Imminence Records was founded on September 3rd, 2012 by Amanda Caixeta in Atlanta, GA. After two quick releases from Lament and Sirens the label took a six month hiatus until it’s next release, For the Broken’s Aurora. During the summer of 2013, ownership changed hands from Amanda Caixeta to the label’s A&R Rep/publicist Ryan Williford. Ryan, based just outside of Greenville, NC, then oversaw the release of Clap For Caroline’s newest EP before signing two new artists in the form of To Trust A Liar and Myself In Mirrors.
Tell us a little about yourself and your experience.
I am Ryan Williford the owner of Imminence Records, the owner of Persistent Heart Media, and the owner/founder of Skyfall Management. September of this year will mark a decade in the industry and I have done almost everything including music journalism, local show booking/promoting, tour booking, and much more.
What drove you to choose your career path?
Back when I was starting my sophomore year of high school I just felt a drive to own my own label. Around this time I also started to write reviews of albums to show off the passion I had for the music I loved. Little did I know that that would lead me to my dream in less than a decade.
How did you go about getting your job? What kind of education and experience did you need?
I became involved with publicity in the summer of 2011 after I had mentioned it off hand to Matt Shelton, the owner of Indianola Records. He reached out to me around July asking if I was still interested and that’s how Nathaniel Lay, who I had already known through doing freelance work for his site, and myself became publicists for Indianola Records. Turns out Nate had founded the publicity firm Persistent Heart Media. I joined PHM quickly after Indianola Records and by the spring of 2012 I was promoted to owner when Nate stepped away from the industry for one of his several but always short sabbaticals.
As far as Imminence Records is concerned, at the beginning of 2013 I stumbled across the label and noticed they didn’t have a publicist so I sent a pitch to them and we came to an agreement. Several months later, I was pitching a band I was managing at that time that the previous owner (Amanda) agreed to sign. Part of the deal was that I would become an A&R rep for the label. Several more months passed before she offered to sell me the label due to her about to begin college that fall. After negotiations, I purchased the label and the rest is history. My education was through the school of real life and all my experiences have led to where I am at today.
What do you actually spend the majority of your time doing?
My time is split pretty evenly between publicity and label duties. Most of my publicity time is writing press releases and pitching to outlets while my label time is more varied with band relations likely the majority of my time currently.
What misconceptions do people often have about your job?
That I record bands! I’m not even sure how that is a thing, so please stop making it a thing!
What are your average work hours?
I’m always available to my bands as long as I’m awake but I try to keep things on a Sunday through Thursday basis with my email communication between 9 AM ET to 5 PM ET. However the antiquated 9-5 Monday through Friday work schedule is rarely present in the music industry. When working with bands, especially touring bands, you need to be available at all times for anything that may come up.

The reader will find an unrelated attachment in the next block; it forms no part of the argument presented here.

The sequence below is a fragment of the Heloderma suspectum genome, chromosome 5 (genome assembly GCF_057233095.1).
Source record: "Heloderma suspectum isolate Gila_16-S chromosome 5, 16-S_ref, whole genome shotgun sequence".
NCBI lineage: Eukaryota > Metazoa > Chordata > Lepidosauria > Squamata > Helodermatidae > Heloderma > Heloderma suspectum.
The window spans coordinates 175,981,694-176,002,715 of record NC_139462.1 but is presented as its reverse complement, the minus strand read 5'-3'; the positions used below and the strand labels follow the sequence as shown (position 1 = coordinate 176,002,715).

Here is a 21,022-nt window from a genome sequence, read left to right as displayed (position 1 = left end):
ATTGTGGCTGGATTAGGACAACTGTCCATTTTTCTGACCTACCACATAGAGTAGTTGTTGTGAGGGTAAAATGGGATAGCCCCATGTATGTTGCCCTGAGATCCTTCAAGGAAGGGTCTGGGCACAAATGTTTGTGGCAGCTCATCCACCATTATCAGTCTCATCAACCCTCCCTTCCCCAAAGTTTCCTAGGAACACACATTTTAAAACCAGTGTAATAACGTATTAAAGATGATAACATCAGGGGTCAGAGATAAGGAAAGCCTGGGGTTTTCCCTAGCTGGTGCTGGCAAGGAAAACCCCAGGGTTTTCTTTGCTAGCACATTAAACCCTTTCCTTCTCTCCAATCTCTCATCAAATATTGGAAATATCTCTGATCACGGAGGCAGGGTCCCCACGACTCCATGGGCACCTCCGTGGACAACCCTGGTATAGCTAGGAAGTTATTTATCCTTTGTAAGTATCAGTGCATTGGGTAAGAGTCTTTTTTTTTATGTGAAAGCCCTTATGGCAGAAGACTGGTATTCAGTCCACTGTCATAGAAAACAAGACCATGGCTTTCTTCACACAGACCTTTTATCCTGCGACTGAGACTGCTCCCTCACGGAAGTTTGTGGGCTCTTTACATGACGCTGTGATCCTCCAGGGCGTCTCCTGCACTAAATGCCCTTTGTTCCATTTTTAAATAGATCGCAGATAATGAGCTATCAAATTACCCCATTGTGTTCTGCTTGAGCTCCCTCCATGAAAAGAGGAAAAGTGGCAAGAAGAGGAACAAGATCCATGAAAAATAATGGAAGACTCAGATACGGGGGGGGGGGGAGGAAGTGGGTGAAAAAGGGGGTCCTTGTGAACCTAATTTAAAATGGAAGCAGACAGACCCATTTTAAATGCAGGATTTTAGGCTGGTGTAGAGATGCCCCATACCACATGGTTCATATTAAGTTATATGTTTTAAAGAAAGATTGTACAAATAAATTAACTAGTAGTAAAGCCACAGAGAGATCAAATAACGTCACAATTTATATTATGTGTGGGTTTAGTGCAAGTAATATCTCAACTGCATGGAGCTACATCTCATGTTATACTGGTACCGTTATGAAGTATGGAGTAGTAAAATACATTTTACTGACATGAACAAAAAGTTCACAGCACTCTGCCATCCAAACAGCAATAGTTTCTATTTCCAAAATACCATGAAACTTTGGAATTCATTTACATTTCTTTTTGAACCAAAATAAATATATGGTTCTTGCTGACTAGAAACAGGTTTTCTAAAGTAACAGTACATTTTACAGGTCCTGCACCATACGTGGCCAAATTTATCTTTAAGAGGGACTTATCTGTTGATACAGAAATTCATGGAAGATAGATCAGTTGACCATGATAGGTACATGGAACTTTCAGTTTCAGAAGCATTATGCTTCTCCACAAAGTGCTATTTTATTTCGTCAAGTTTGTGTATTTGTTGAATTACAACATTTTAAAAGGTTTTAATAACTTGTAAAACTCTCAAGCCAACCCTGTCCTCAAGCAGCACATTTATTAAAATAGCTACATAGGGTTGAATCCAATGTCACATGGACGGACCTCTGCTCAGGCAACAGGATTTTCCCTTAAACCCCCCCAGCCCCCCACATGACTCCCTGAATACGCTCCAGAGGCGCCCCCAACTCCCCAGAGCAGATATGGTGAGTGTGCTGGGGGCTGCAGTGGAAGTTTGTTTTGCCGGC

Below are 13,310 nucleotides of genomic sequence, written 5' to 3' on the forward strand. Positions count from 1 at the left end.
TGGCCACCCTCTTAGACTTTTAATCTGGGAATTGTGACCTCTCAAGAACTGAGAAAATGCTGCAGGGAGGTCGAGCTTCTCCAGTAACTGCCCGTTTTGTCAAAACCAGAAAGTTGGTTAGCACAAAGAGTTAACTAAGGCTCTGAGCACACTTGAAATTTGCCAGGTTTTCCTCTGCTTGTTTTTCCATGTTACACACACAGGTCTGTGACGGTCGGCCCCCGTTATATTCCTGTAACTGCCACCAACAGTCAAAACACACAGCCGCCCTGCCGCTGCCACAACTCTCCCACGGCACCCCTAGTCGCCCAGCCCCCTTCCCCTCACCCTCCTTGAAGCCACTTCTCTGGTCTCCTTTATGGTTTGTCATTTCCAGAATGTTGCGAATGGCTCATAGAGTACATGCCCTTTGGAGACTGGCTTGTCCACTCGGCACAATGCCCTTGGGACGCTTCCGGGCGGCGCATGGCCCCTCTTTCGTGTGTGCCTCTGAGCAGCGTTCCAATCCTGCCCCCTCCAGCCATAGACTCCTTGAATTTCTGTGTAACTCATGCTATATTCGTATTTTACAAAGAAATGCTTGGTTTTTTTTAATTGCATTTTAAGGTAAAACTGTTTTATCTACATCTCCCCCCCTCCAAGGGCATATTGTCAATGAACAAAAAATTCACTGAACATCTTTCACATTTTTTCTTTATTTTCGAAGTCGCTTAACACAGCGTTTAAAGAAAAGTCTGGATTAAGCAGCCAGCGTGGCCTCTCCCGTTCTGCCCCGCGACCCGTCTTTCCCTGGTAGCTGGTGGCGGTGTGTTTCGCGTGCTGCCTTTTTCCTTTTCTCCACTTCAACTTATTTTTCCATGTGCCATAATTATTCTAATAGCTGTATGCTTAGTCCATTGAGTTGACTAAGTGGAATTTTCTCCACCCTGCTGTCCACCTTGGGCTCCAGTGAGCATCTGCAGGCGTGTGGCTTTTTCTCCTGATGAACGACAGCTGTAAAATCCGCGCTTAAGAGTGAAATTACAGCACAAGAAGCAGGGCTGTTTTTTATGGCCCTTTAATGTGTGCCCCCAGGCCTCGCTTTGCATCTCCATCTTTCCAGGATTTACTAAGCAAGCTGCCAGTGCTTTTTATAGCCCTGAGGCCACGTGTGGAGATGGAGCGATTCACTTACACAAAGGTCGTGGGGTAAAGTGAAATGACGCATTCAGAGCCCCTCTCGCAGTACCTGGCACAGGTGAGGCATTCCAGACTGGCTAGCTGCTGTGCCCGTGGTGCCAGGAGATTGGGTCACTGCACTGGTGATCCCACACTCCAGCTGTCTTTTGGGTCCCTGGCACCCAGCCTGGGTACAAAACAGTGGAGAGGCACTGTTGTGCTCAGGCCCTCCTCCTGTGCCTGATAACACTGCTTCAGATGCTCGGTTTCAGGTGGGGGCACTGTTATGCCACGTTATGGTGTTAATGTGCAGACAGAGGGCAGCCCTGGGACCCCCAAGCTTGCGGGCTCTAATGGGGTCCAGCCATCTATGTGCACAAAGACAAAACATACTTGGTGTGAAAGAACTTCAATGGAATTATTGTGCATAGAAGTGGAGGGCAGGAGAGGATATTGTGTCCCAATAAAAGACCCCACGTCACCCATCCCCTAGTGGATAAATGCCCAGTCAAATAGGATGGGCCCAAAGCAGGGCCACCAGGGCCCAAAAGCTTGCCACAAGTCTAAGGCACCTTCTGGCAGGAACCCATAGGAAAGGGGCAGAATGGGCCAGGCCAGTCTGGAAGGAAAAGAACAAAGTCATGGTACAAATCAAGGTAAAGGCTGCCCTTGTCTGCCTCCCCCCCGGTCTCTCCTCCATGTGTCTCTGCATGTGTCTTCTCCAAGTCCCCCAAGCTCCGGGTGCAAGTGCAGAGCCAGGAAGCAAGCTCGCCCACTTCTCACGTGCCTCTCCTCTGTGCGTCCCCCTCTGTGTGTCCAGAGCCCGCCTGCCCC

What personal tips and shortcuts have made your job easier?
I can make this job easier? What is this sorcery?!?! All joking aside, getting a good staff behind you will make things a ton easier! If you can macromanage as opposed to micromanage that relieves a ton of stress and workload.
What do you do differently from your coworkers or peers in the same profession?
I’m not a “suit.” I’m laid back and I enjoy bantering back and forth while some in this profession tend to keep it short and to the point. I enjoy getting to know people at a personal level if I’m going to be communicating with them on a regular basis.
Do you have any advice for people who need to enlist your services?
The more you give me up front the better as I am an extremely busy person. If I can get your social media links, bio, tour history, and newest music placed in the first email, it saves me time having to hunt it all down. Also, DO NOT SEND UNSOLICITED ATTACHMENTS. Do everyone a flavor and use a cloud service or a link you already have to showcase your music.
What's the worst part of the job and how do you deal with it?
Unreasonable requests and the only way to deal with them is to explain that their request is unreasonable or to turn on the Rey Roldan in you.
What's the most enjoyable part of the job?
I would have to say finding new amazing bands and finding ways to work with your friends in bands. Somehow France’s The Prestige has turned into both! I discovered them via Jen of the now extinct The NewReview and became friends with one of the members, Alex. Just this month I announced that I had signed the band to Imminence Records to release their album, Amer, in April.
What kind of money can one expect to make at your job?
It really depends on what part of the industry you enter and if you are self-employed or get hired by an established company.
How do you move up in your field?
Meet and befriend as many industry professionals that you are able to. Networking pays off as it’s really an industry about who you know.
What advice would you give to those aspiring to join your profession?
You need to be able to be dedicated and invest a lot of time into the industry as a whole. There will be late nights and long hours, but it will all be worth it in the end as hopefully this is a passion of yours that you want to continue with as your full time job.